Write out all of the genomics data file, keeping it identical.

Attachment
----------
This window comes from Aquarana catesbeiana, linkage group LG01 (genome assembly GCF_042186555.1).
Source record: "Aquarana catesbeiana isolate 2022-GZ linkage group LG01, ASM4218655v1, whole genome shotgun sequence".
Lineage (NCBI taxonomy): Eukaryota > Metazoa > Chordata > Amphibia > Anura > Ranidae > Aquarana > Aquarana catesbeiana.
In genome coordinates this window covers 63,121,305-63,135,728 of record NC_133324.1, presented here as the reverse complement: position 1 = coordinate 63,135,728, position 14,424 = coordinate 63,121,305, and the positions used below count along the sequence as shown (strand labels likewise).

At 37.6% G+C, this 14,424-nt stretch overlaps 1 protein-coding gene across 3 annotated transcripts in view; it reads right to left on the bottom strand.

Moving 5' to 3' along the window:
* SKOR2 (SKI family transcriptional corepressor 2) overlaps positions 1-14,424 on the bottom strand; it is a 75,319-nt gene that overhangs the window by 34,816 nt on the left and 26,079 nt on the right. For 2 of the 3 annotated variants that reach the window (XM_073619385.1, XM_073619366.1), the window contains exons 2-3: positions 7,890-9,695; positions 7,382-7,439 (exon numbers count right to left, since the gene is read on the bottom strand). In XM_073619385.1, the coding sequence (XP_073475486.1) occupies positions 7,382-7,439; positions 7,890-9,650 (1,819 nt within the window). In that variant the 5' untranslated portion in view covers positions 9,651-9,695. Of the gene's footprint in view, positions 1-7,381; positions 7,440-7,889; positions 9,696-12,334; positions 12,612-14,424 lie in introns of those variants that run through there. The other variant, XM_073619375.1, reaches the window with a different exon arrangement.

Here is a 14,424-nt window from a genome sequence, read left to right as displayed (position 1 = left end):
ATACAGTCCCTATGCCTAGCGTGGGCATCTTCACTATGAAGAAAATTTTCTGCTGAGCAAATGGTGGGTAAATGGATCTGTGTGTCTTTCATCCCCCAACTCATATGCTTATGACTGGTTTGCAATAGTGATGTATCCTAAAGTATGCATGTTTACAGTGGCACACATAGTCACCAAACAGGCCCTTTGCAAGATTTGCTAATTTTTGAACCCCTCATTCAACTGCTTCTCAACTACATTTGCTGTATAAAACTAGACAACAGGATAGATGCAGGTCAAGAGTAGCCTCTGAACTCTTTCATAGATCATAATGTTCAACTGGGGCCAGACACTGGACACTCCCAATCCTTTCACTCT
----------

This window comes from Aquarana catesbeiana, linkage group LG01 (genome assembly GCF_042186555.1).
Source record: "Aquarana catesbeiana isolate 2022-GZ linkage group LG01, ASM4218655v1, whole genome shotgun sequence".
Lineage (NCBI taxonomy): Eukaryota > Metazoa > Chordata > Amphibia > Anura > Ranidae > Aquarana > Aquarana catesbeiana.
In genome coordinates this window covers 63,121,305-63,135,728 of record NC_133324.1, presented here as the reverse complement: position 1 = coordinate 63,135,728, position 14,424 = coordinate 63,121,305, and the positions used below count along the sequence as shown (strand labels likewise).

At 37.6% G+C, this 14,424-nt stretch overlaps 1 protein-coding gene across 3 annotated transcripts in view; it reads right to left on the bottom strand.

Moving 5' to 3' along the window:
* SKOR2 (SKI family transcriptional corepressor 2) overlaps positions 1-14,424 on the bottom strand; it is a 75,319-nt gene that overhangs the window by 34,816 nt on the left and 26,079 nt on the right. For 2 of the 3 annotated variants that reach the window (XM_073619385.1, XM_073619366.1), the window contains exons 2-3: positions 7,890-9,695; positions 7,382-7,439 (exon numbers count right to left, since the gene is read on the bottom strand). In XM_073619385.1, the coding sequence (XP_073475486.1) occupies positions 7,382-7,439; positions 7,890-9,650 (1,819 nt within the window). In that variant the 5' untranslated portion in view covers positions 9,651-9,695. Of the gene's footprint in view, positions 1-7,381; positions 7,440-7,889; positions 9,696-12,334; positions 12,612-14,424 lie in introns of those variants that run through there. The other variant, XM_073619375.1, reaches the window with a different exon arrangement.

Here is a 14,424-nt window from a genome sequence, read left to right as displayed (position 1 = left end):
ATACAGTCCCTATGCCTAGCGTGGGCATCTTCACTATGAAGAAAATTTTCTGCTGAGCAAATGGTGGGTAAATGGATCTGTGTGTCTTTCATCCCCCAACTCATATGCTTATGACTGGTTTGCAATAGTGATGTATCCTAAAGTATGCATGTTTACAGTGGCACACATAGTCACCAAACAGGCCCTTTGCAAGATTTGCTAATTTTTGAACCCCTCATTCAACTGCTTCTCAACTACATTTGCTGTATAAAACTAGACAACAGGATAGATGCAGGTCAAGAGTAGCCTCTGAACTCTTTCATAGATCATAATGTTCAACTGGGGCCAGACACTGGACACTCCCAATCCTTTCACTCT